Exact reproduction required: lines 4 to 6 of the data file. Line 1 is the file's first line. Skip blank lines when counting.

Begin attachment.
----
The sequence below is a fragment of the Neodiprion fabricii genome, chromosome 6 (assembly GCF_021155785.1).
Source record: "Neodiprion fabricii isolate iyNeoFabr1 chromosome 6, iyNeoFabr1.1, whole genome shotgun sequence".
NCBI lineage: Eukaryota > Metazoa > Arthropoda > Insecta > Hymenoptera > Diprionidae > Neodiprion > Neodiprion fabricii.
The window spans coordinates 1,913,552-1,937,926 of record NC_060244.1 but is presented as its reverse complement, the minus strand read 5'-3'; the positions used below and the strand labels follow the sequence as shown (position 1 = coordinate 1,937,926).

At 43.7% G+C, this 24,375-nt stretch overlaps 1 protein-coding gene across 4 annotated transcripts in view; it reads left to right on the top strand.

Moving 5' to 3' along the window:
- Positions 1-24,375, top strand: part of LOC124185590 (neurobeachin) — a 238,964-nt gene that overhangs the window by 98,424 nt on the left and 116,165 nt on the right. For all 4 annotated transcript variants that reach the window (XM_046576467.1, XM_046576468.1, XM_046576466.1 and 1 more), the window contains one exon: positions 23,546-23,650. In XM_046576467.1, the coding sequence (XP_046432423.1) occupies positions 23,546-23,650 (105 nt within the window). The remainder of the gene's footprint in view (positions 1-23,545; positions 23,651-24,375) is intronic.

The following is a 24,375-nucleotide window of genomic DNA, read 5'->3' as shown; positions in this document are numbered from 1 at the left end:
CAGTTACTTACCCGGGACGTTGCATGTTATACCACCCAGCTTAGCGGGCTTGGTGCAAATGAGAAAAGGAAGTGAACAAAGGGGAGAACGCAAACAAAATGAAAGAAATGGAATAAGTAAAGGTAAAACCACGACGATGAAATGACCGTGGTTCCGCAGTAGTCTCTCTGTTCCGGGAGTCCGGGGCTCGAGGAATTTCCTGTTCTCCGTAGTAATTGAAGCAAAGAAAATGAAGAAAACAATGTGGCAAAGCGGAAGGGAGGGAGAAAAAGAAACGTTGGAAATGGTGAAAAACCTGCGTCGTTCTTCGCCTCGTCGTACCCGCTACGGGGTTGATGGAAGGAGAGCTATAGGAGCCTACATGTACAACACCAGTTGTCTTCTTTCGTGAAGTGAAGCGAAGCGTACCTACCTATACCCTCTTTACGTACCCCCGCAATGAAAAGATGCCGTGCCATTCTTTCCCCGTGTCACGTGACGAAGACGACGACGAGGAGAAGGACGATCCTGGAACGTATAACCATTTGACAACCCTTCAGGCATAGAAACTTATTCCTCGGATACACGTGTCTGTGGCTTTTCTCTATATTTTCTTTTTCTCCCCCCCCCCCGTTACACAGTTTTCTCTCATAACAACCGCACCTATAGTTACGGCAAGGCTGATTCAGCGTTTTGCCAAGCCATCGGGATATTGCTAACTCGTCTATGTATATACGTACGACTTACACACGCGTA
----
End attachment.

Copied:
The window spans coordinates 1,913,552-1,937,926 of record NC_060244.1 but is presented as its reverse complement, the minus strand read 5'-3'; the positions used below and the strand labels follow the sequence as shown (position 1 = coordinate 1,937,926).

At 43.7% G+C, this 24,375-nt stretch overlaps 1 protein-coding gene across 4 annotated transcripts in view; it reads left to right on the top strand.

Moving 5' to 3' along the window: